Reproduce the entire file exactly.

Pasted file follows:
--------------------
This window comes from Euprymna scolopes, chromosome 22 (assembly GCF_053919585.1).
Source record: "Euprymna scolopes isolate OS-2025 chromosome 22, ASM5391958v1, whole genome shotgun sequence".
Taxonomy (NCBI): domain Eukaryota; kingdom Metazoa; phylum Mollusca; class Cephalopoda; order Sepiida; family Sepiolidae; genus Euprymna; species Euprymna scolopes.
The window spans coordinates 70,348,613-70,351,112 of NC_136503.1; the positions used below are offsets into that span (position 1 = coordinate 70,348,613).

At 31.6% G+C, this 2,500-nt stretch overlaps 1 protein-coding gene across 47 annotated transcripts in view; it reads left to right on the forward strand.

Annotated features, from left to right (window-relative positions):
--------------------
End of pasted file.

This window comes from Euprymna scolopes, chromosome 22 (assembly GCF_053919585.1).
Source record: "Euprymna scolopes isolate OS-2025 chromosome 22, ASM5391958v1, whole genome shotgun sequence".
Taxonomy (NCBI): domain Eukaryota; kingdom Metazoa; phylum Mollusca; class Cephalopoda; order Sepiida; family Sepiolidae; genus Euprymna; species Euprymna scolopes.
The window spans coordinates 70,348,613-70,351,112 of NC_136503.1; the positions used below are offsets into that span (position 1 = coordinate 70,348,613).

At 31.6% G+C, this 2,500-nt stretch overlaps 1 protein-coding gene across 47 annotated transcripts in view; it reads left to right on the forward strand.

Annotated features, from left to right (window-relative positions):